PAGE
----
Not sure where to start? Here, the most common Will writing questions are answered by our experts. If you would like any further advice about how our service works, please contact us and we’ll be pleased to help.

This is one of the most common will writing questions.  Your will lets you decide what happens to your money, property and possessions after your death.

You do not need a solicitor present to write a will, which is why you can make a fully legal will online at our site. As long as your wishes are simple, there’s no need to hire a solicitor to draw up your will.

You just need to get your will formally witnessed and signed to make it legally valid.

It’s easy to get started with our online will writing service now.

Yes. For your will to be legally valid, you must:

  • be 18 or over
  • make it voluntarily
  • be of sound mind
  • make it in writing
  • have it signed by your 2 witnesses, in your presence

You should review your will every 5 years and after any major change in your life.  Some common examples are:

  • getting separated or divorced
  • getting married
  • having a child
  • moving house
  • if the executor named in the will dies

Why not get started with our online will writing service now.  You can sign up for regular updates to your will, to make sure it’s always up-to-date.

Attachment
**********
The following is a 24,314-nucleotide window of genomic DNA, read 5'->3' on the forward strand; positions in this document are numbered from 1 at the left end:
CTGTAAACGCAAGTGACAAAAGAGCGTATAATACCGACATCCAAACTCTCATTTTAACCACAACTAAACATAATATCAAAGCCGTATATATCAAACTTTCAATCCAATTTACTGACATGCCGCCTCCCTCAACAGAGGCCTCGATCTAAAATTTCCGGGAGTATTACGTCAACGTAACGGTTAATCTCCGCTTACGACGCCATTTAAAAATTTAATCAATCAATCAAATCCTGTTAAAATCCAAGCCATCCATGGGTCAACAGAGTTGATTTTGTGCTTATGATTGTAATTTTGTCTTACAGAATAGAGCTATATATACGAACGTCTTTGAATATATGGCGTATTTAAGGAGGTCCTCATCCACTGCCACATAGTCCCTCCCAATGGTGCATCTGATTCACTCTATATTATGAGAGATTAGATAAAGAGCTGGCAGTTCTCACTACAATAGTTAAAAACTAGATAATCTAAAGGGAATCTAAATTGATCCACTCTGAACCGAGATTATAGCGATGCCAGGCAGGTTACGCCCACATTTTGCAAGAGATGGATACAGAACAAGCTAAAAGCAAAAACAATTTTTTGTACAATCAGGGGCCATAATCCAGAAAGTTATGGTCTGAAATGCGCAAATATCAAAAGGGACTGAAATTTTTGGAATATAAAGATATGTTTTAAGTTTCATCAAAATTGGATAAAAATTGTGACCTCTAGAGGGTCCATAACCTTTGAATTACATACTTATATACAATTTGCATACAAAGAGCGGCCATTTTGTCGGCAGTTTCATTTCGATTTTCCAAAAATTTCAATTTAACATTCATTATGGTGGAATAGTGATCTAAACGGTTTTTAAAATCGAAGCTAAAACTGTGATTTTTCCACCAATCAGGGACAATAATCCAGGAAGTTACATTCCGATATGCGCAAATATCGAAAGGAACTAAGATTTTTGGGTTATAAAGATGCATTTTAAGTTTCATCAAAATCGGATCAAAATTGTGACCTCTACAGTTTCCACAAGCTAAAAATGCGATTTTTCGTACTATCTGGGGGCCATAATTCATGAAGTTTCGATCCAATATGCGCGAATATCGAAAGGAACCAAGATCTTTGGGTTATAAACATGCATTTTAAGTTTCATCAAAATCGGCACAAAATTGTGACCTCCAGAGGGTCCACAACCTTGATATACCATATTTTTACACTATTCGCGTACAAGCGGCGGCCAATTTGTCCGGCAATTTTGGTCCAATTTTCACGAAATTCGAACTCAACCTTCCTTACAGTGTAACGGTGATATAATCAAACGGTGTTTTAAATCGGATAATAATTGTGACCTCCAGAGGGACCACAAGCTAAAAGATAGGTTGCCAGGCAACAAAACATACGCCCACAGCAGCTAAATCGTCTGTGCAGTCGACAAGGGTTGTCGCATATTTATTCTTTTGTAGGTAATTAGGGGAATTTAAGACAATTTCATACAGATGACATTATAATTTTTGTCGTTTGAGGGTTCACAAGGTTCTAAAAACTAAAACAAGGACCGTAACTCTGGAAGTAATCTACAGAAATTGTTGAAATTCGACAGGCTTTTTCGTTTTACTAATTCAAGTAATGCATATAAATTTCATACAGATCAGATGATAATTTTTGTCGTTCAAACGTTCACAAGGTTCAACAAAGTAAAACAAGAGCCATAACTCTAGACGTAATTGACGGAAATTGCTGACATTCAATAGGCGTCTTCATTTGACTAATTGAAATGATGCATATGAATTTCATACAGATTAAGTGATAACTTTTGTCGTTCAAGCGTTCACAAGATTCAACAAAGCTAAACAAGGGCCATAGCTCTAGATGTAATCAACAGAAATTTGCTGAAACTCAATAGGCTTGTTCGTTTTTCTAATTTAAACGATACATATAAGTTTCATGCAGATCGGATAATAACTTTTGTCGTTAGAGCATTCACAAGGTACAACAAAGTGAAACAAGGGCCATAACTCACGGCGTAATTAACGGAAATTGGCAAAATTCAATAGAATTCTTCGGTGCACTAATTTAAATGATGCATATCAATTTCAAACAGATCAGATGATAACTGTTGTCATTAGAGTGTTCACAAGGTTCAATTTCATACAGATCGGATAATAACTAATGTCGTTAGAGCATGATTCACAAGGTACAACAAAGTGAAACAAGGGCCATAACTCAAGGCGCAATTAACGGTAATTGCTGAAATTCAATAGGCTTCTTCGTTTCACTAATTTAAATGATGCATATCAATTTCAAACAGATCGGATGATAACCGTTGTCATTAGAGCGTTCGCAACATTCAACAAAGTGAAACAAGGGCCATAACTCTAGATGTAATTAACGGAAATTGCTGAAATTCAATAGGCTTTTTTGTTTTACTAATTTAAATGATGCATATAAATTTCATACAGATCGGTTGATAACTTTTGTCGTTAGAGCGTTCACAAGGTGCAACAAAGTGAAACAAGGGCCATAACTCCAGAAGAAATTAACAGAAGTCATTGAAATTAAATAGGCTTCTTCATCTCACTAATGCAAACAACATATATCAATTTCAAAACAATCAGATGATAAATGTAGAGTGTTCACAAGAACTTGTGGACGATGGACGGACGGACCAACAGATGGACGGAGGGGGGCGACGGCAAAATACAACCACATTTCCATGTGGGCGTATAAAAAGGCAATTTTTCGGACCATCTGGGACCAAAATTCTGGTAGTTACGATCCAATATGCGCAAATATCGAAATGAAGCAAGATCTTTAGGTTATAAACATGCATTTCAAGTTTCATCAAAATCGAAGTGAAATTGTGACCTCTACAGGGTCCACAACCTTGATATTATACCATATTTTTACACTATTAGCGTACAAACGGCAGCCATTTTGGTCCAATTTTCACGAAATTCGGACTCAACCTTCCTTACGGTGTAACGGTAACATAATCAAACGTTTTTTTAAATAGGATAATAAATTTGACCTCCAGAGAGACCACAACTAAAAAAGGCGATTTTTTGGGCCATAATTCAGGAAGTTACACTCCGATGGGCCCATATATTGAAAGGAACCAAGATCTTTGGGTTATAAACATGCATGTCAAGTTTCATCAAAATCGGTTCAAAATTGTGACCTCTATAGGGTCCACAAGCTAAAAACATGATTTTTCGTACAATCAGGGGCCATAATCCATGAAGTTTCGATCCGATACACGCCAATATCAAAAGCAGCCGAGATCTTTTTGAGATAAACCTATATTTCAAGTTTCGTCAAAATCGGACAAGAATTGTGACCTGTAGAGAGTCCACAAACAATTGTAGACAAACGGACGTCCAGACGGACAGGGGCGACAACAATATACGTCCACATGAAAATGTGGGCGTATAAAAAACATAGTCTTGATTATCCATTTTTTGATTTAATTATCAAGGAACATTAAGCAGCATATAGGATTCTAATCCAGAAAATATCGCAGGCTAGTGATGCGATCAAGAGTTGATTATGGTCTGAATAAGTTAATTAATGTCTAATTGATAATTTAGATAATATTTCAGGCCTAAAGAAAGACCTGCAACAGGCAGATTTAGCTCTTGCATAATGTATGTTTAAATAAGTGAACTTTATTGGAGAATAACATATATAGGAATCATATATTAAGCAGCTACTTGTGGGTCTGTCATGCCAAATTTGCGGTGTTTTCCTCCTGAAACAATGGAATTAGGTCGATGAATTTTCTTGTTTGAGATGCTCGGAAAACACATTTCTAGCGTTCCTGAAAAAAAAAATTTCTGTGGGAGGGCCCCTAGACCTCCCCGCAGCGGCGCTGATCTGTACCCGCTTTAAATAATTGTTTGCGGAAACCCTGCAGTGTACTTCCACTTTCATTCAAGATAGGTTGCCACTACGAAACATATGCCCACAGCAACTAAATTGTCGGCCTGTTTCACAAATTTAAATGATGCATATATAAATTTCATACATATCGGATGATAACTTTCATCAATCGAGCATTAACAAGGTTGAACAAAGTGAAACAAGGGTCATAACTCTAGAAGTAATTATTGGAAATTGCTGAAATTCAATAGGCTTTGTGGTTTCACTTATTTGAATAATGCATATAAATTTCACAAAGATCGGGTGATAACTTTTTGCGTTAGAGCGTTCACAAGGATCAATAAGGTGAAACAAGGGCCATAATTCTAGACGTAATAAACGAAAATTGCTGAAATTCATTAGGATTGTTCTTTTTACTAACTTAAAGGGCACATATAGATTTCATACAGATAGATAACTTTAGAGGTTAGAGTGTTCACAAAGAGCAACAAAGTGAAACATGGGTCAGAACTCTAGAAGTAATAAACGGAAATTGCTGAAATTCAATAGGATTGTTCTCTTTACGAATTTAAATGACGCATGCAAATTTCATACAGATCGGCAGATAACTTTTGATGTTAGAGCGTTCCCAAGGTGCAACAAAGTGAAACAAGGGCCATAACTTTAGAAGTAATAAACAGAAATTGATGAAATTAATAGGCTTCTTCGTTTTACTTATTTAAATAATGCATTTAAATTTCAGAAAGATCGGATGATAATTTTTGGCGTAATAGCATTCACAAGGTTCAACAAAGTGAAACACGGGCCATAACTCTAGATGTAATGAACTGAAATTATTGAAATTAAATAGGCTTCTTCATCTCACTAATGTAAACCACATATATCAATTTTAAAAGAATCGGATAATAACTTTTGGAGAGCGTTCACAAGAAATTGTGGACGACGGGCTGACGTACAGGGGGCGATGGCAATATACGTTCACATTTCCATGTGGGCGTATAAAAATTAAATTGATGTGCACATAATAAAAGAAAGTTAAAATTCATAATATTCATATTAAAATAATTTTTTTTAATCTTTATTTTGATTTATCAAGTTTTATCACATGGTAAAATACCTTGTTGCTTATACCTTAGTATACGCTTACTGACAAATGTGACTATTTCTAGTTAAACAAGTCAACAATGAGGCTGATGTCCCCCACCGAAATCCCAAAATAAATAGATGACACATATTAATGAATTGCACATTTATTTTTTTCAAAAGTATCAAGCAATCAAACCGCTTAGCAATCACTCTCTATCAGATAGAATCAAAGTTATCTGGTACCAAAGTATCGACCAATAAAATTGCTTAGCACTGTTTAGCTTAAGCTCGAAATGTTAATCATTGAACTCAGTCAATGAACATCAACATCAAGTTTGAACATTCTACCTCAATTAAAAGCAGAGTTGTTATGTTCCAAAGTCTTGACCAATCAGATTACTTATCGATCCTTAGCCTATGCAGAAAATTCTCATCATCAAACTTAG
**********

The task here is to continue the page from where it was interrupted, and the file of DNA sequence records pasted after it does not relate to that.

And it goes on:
Once you’ve finished writing your will online, you need to print it off, sign it with two witnesses, and then store it somewhere safe.

You can keep your will at your home somewhere safe or store it with:

You should tell your executor (the person you’ve chosen to carry out your will), close friend or relative where your will is.

This is another of the most common will writing questions.

The executor of your will is given the legal responsibility carrying out your wishes and remaining financial obligations. The executor can be anyone aged 18 or over and they can be a beneficiary as well as an executor. You can also have multiple executors.

When you choose a guardian for your children in your online will, you’re choosing who will look after them if both you and their other parent die before they turn 18.

A guardian for a pet is a similar thing, but with pets you are choosing a guardian for as long as your pet survives.

Guardians can also be executors and beneficiaries.

Beneficiaries are the people you choose to inherit some part of your estate when creating your will. Anyone – apart from the two witnesses who sign your will (or their married partners) can be a beneficiary.

Possibly not, you can get advice from a professional if your will is not straightforward, for example:

  • you share a property with someone who is not your husband, wife or civil partner
  • you want to leave money or property to a dependant who cannot care for themselves
  • you have several family members who may make a claim on your will, such as a second spouse or children from another marriage
  • your permanent home is outside the UK
  • you have property overseas
  • you have a business